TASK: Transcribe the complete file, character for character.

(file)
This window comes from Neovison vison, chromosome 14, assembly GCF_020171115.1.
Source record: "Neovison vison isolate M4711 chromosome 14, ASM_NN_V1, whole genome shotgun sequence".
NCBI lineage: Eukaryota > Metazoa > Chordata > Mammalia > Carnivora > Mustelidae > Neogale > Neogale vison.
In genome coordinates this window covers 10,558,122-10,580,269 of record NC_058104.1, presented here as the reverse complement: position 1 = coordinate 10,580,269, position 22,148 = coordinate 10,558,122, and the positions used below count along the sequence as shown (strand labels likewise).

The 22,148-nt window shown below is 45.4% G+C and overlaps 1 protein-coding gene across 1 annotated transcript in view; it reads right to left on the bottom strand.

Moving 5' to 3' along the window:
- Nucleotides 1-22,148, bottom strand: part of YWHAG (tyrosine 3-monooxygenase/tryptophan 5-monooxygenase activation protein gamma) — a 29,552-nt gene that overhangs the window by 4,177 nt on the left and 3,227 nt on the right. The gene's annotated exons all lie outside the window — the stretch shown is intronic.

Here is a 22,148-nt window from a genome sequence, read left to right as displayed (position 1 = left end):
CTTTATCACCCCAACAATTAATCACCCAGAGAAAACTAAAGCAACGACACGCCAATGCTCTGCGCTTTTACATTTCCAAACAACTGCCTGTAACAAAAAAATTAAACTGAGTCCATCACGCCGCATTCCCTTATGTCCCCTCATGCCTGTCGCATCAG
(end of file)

This window comes from Neovison vison, chromosome 14, assembly GCF_020171115.1.
Source record: "Neovison vison isolate M4711 chromosome 14, ASM_NN_V1, whole genome shotgun sequence".
NCBI lineage: Eukaryota > Metazoa > Chordata > Mammalia > Carnivora > Mustelidae > Neogale > Neogale vison.
In genome coordinates this window covers 10,558,122-10,580,269 of record NC_058104.1, presented here as the reverse complement: position 1 = coordinate 10,580,269, position 22,148 = coordinate 10,558,122, and the positions used below count along the sequence as shown (strand labels likewise).

The 22,148-nt window shown below is 45.4% G+C and overlaps 1 protein-coding gene across 1 annotated transcript in view; it reads right to left on the bottom strand.

Moving 5' to 3' along the window:
- Nucleotides 1-22,148, bottom strand: part of YWHAG (tyrosine 3-monooxygenase/tryptophan 5-monooxygenase activation protein gamma) — a 29,552-nt gene that overhangs the window by 4,177 nt on the left and 3,227 nt on the right. The gene's annotated exons all lie outside the window — the stretch shown is intronic.

Here is a 22,148-nt window from a genome sequence, read left to right as displayed (position 1 = left end):
CTTTATCACCCCAACAATTAATCACCCAGAGAAAACTAAAGCAACGACACGCCAATGCTCTGCGCTTTTACATTTCCAAACAACTGCCTGTAACAAAAAAATTAAACTGAGTCCATCACGCCGCATTCCCTTATGTCCCCTCATGCCTGTCGCATCAG